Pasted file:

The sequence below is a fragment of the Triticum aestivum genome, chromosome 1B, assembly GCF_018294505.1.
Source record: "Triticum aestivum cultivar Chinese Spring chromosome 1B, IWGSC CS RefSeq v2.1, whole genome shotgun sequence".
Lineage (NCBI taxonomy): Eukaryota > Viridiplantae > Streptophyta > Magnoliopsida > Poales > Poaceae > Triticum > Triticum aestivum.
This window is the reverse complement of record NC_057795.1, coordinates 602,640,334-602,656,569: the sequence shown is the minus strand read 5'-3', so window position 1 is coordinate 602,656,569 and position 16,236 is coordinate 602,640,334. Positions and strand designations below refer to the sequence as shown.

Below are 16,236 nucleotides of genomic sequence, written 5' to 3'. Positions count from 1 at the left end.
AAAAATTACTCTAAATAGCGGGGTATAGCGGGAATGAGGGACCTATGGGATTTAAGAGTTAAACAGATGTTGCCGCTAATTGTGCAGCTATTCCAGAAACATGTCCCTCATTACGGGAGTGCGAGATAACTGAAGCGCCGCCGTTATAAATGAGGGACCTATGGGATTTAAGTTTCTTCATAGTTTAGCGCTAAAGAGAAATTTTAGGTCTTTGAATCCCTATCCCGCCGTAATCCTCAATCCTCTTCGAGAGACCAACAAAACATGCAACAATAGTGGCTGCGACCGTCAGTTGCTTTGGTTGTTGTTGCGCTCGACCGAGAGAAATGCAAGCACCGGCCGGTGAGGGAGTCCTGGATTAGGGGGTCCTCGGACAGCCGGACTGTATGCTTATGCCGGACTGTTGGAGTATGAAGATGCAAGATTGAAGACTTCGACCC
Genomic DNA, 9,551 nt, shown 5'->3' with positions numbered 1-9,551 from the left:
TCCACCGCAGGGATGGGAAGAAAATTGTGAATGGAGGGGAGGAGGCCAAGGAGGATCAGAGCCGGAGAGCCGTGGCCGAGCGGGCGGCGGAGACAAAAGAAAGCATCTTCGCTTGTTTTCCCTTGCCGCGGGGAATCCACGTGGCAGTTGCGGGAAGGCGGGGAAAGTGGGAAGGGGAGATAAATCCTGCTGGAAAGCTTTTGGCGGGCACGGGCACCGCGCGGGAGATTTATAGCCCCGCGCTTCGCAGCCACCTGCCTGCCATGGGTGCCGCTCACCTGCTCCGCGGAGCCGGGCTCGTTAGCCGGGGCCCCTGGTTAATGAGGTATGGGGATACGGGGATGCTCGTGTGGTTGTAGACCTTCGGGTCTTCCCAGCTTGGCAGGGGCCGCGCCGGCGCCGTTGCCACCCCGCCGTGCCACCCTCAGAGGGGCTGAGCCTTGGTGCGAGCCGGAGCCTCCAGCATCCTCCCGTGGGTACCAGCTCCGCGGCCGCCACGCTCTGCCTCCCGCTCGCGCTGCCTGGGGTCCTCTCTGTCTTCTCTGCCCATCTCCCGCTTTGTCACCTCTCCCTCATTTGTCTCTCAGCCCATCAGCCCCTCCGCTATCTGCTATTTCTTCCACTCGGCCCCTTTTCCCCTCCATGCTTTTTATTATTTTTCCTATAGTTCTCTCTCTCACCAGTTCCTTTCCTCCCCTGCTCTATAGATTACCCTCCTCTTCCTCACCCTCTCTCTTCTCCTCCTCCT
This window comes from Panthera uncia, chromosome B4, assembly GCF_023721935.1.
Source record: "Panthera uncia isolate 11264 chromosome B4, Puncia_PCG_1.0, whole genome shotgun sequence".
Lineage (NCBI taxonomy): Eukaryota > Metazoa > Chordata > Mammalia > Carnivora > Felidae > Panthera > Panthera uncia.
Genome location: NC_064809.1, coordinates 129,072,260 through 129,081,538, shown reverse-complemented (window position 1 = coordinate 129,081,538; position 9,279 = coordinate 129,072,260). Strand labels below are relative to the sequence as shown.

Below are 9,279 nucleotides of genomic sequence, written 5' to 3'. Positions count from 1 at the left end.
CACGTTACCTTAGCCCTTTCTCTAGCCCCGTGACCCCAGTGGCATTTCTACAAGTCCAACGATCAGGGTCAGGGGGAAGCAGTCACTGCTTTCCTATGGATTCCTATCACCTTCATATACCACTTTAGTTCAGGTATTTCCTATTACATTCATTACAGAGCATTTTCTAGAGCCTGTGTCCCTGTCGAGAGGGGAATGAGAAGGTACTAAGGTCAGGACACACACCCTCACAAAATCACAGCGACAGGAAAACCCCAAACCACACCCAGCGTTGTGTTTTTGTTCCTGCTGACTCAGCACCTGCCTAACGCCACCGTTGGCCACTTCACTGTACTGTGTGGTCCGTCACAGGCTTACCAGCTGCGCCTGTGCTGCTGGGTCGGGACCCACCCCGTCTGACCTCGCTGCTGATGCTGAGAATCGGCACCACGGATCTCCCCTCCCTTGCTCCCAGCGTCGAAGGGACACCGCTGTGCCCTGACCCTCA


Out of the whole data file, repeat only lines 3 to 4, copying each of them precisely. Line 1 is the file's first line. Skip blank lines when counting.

Lineage (NCBI taxonomy): Eukaryota > Viridiplantae > Streptophyta > Magnoliopsida > Poales > Poaceae > Triticum > Triticum aestivum.
This window is the reverse complement of record NC_057795.1, coordinates 602,640,334-602,656,569: the sequence shown is the minus strand read 5'-3', so window position 1 is coordinate 602,656,569 and position 16,236 is coordinate 602,640,334. Positions and strand designations below refer to the sequence as shown.